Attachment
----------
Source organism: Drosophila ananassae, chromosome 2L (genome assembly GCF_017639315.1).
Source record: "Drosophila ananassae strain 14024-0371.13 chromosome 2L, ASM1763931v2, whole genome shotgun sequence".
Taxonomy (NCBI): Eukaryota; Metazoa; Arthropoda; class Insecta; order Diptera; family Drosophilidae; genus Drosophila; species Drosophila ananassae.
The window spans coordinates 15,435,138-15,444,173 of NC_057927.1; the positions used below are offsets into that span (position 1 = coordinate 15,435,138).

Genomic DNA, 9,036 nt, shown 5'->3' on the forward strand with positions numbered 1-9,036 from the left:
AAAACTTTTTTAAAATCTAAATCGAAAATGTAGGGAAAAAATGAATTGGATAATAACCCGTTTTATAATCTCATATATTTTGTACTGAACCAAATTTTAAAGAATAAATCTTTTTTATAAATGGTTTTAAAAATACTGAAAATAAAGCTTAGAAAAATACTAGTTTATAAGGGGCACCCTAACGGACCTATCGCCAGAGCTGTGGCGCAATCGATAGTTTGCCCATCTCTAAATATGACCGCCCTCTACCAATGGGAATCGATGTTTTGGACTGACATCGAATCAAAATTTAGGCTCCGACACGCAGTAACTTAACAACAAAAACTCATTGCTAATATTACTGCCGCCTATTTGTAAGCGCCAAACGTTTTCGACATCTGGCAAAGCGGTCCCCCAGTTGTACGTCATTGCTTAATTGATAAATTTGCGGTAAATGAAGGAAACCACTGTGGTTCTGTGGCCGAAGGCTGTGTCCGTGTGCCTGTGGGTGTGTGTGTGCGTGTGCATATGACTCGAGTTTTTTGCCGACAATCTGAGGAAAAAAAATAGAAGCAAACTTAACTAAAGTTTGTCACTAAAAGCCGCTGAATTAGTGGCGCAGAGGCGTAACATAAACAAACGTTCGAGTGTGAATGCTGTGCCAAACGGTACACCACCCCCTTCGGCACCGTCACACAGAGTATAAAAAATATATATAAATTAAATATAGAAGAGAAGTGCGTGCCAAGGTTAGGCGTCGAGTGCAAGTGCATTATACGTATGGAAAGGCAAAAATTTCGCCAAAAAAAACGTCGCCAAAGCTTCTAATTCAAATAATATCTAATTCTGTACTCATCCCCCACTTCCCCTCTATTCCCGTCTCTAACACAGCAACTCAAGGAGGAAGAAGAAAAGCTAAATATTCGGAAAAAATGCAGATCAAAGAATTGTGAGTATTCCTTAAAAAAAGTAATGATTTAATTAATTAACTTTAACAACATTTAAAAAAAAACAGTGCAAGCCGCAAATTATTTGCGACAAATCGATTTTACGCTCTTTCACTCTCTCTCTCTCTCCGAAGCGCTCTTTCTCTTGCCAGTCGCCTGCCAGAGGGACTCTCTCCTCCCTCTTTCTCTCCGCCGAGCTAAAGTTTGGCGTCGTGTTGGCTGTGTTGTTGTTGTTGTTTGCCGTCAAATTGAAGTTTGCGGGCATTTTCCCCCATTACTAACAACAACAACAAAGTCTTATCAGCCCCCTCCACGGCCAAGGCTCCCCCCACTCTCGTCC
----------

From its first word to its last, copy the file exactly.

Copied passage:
Source organism: Drosophila ananassae, chromosome 2L (genome assembly GCF_017639315.1).
Source record: "Drosophila ananassae strain 14024-0371.13 chromosome 2L, ASM1763931v2, whole genome shotgun sequence".
Taxonomy (NCBI): Eukaryota; Metazoa; Arthropoda; class Insecta; order Diptera; family Drosophilidae; genus Drosophila; species Drosophila ananassae.
The window spans coordinates 15,435,138-15,444,173 of NC_057927.1; the positions used below are offsets into that span (position 1 = coordinate 15,435,138).

Genomic DNA, 9,036 nt, shown 5'->3' on the forward strand with positions numbered 1-9,036 from the left:
AAAACTTTTTTAAAATCTAAATCGAAAATGTAGGGAAAAAATGAATTGGATAATAACCCGTTTTATAATCTCATATATTTTGTACTGAACCAAATTTTAAAGAATAAATCTTTTTTATAAATGGTTTTAAAAATACTGAAAATAAAGCTTAGAAAAATACTAGTTTATAAGGGGCACCCTAACGGACCTATCGCCAGAGCTGTGGCGCAATCGATAGTTTGCCCATCTCTAAATATGACCGCCCTCTACCAATGGGAATCGATGTTTTGGACTGACATCGAATCAAAATTTAGGCTCCGACACGCAGTAACTTAACAACAAAAACTCATTGCTAATATTACTGCCGCCTATTTGTAAGCGCCAAACGTTTTCGACATCTGGCAAAGCGGTCCCCCAGTTGTACGTCATTGCTTAATTGATAAATTTGCGGTAAATGAAGGAAACCACTGTGGTTCTGTGGCCGAAGGCTGTGTCCGTGTGCCTGTGGGTGTGTGTGTGCGTGTGCATATGACTCGAGTTTTTTGCCGACAATCTGAGGAAAAAAAATAGAAGCAAACTTAACTAAAGTTTGTCACTAAAAGCCGCTGAATTAGTGGCGCAGAGGCGTAACATAAACAAACGTTCGAGTGTGAATGCTGTGCCAAACGGTACACCACCCCCTTCGGCACCGTCACACAGAGTATAAAAAATATATATAAATTAAATATAGAAGAGAAGTGCGTGCCAAGGTTAGGCGTCGAGTGCAAGTGCATTATACGTATGGAAAGGCAAAAATTTCGCCAAAAAAAACGTCGCCAAAGCTTCTAATTCAAATAATATCTAATTCTGTACTCATCCCCCACTTCCCCTCTATTCCCGTCTCTAACACAGCAACTCAAGGAGGAAGAAGAAAAGCTAAATATTCGGAAAAAATGCAGATCAAAGAATTGTGAGTATTCCTTAAAAAAAGTAATGATTTAATTAATTAACTTTAACAACATTTAAAAAAAAACAGTGCAAGCCGCAAATTATTTGCGACAAATCGATTTTACGCTCTTTCACTCTCTCTCTCTCTCCGAAGCGCTCTTTCTCTTGCCAGTCGCCTGCCAGAGGGACTCTCTCCTCCCTCTTTCTCTCCGCCGAGCTAAAGTTTGGCGTCGTGTTGGCTGTGTTGTTGTTGTTGTTTGCCGTCAAATTGAAGTTTGCGGGCATTTTCCCCCATTACTAACAACAACAACAAAGTCTTATCAGCCCCCTCCACGGCCAAGGCTCCCCCCACTCTCGTCC